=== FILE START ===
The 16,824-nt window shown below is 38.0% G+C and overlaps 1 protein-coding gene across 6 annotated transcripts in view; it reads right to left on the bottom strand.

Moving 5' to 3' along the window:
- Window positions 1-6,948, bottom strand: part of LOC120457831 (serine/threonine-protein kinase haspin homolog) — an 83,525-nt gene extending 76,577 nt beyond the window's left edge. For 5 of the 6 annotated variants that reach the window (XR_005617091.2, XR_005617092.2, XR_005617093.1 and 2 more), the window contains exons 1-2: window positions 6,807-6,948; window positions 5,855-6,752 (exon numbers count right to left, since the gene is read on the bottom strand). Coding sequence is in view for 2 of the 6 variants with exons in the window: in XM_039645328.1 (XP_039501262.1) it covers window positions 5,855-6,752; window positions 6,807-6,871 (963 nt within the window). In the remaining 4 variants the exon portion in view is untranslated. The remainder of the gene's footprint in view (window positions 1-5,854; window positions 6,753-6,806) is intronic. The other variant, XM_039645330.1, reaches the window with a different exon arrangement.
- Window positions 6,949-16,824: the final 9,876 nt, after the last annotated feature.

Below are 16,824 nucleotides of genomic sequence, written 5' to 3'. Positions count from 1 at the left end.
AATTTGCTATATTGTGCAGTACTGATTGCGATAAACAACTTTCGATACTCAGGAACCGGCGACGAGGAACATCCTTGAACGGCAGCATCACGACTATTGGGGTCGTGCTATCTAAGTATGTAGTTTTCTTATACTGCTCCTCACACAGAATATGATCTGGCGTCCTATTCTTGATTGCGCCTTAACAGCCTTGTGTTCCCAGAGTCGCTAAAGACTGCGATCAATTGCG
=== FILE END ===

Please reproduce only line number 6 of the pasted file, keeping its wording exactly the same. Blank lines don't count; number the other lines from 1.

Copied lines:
AATTTGCTATATTGTGCAGTACTGATTGCGATAAACAACTTTCGATACTCAGGAACCGGCGACGAGGAACATCCTTGAACGGCAGCATCACGACTATTGGGGTCGTGCTATCTAAGTATGTAGTTTTCTTATACTGCTCCTCACACAGAATATGATCTGGCGTCCTATTCTTGATTGCGCCTTAACAGCCTTGTGTTCCCAGAGTCGCTAAAGACTGCGATCAATTGCG